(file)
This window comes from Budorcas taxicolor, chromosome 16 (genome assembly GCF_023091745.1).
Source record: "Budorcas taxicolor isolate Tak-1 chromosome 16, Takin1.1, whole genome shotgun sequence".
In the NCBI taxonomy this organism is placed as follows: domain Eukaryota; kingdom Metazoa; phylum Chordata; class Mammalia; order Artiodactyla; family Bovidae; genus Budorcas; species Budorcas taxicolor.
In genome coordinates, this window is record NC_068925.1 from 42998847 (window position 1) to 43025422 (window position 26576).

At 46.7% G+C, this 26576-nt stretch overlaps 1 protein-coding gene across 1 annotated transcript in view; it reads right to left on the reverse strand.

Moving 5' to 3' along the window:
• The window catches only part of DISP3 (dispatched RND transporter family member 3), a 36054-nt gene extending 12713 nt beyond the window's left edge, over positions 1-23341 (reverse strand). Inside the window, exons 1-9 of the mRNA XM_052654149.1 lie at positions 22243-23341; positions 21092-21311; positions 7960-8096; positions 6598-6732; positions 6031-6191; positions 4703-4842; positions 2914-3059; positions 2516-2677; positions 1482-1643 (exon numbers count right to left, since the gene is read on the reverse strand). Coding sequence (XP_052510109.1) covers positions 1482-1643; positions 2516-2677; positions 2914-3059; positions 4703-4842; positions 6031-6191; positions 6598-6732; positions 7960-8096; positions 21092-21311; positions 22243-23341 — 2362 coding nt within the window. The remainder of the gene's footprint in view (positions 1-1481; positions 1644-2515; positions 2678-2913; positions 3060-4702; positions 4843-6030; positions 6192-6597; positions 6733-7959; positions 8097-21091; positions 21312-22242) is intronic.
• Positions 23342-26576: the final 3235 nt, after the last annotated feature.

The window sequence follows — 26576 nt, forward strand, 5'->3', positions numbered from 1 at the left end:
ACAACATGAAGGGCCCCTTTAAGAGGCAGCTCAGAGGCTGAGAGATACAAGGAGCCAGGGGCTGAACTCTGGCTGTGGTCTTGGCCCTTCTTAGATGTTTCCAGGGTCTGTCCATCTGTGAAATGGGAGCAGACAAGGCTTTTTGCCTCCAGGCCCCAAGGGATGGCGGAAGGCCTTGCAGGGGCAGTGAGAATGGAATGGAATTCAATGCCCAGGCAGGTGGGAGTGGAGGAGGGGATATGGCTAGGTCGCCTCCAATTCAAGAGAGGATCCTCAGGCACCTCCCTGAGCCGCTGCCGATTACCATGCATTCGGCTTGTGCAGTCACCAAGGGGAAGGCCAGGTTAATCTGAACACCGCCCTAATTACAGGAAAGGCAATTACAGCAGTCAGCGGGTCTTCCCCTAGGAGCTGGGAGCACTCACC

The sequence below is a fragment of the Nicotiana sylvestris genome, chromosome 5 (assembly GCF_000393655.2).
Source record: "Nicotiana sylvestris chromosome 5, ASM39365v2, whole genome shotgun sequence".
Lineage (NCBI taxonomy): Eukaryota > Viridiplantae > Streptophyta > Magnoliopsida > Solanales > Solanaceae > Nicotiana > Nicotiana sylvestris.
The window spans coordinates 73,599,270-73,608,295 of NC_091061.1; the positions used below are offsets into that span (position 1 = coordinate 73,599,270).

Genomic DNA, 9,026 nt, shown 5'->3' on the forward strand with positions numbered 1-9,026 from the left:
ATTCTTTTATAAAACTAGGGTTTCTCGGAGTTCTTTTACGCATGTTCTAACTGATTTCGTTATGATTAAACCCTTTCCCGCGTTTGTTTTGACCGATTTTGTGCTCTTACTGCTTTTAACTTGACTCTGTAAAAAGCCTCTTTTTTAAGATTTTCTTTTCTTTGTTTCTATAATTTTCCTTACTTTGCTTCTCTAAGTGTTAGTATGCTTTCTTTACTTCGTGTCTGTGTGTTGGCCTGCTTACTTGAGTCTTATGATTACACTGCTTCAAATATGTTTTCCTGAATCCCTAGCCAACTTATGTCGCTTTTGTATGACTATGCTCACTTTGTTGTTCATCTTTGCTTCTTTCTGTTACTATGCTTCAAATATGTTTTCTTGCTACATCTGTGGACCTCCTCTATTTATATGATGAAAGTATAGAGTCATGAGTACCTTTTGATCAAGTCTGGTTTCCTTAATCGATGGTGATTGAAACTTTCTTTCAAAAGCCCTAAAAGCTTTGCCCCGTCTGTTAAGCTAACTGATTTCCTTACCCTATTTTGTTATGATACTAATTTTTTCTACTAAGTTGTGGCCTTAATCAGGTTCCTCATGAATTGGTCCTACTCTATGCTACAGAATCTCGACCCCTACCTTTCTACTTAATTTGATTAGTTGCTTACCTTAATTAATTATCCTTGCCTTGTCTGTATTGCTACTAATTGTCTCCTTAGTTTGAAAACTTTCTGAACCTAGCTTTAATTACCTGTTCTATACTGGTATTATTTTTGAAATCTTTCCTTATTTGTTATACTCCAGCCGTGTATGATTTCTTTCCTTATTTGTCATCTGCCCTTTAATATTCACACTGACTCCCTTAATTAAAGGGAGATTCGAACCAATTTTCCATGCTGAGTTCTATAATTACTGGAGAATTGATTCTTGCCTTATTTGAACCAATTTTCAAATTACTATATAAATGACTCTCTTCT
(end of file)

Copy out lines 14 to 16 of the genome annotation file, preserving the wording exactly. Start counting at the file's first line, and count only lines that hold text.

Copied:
The window spans coordinates 73,599,270-73,608,295 of NC_091061.1; the positions used below are offsets into that span (position 1 = coordinate 73,599,270).

Genomic DNA, 9,026 nt, shown 5'->3' on the forward strand with positions numbered 1-9,026 from the left:
ATTCTTTTATAAAACTAGGGTTTCTCGGAGTTCTTTTACGCATGTTCTAACTGATTTCGTTATGATTAAACCCTTTCCCGCGTTTGTTTTGACCGATTTTGTGCTCTTACTGCTTTTAACTTGACTCTGTAAAAAGCCTCTTTTTTAAGATTTTCTTTTCTTTGTTTCTATAATTTTCCTTACTTTGCTTCTCTAAGTGTTAGTATGCTTTCTTTACTTCGTGTCTGTGTGTTGGCCTGCTTACTTGAGTCTTATGATTACACTGCTTCAAATATGTTTTCCTGAATCCCTAGCCAACTTATGTCGCTTTTGTATGACTATGCTCACTTTGTTGTTCATCTTTGCTTCTTTCTGTTACTATGCTTCAAATATGTTTTCTTGCTACATCTGTGGACCTCCTCTATTTATATGATGAAAGTATAGAGTCATGAGTACCTTTTGATCAAGTCTGGTTTCCTTAATCGATGGTGATTGAAACTTTCTTTCAAAAGCCCTAAAAGCTTTGCCCCGTCTGTTAAGCTAACTGATTTCCTTACCCTATTTTGTTATGATACTAATTTTTTCTACTAAGTTGTGGCCTTAATCAGGTTCCTCATGAATTGGTCCTACTCTATGCTACAGAATCTCGACCCCTACCTTTCTACTTAATTTGATTAGTTGCTTACCTTAATTAATTATCCTTGCCTTGTCTGTATTGCTACTAATTGTCTCCTTAGTTTGAAAACTTTCTGAACCTAGCTTTAATTACCTGTTCTATACTGGTATTATTTTTGAAATCTTTCCTTATTTGTTATACTCCAGCCGTGTATGATTTCTTTCCTTATTTGTCATCTGCCCTTTAATATTCACACTGACTCCCTTAATTAAAGGGAGATTCGAACCAATTTTCCATGCTGAGTTCTATAATTACTGGAGAATTGATTCTTGCCTTATTTGAACCAATTTTCAAATTACTATATAAATGACTCTCTTCT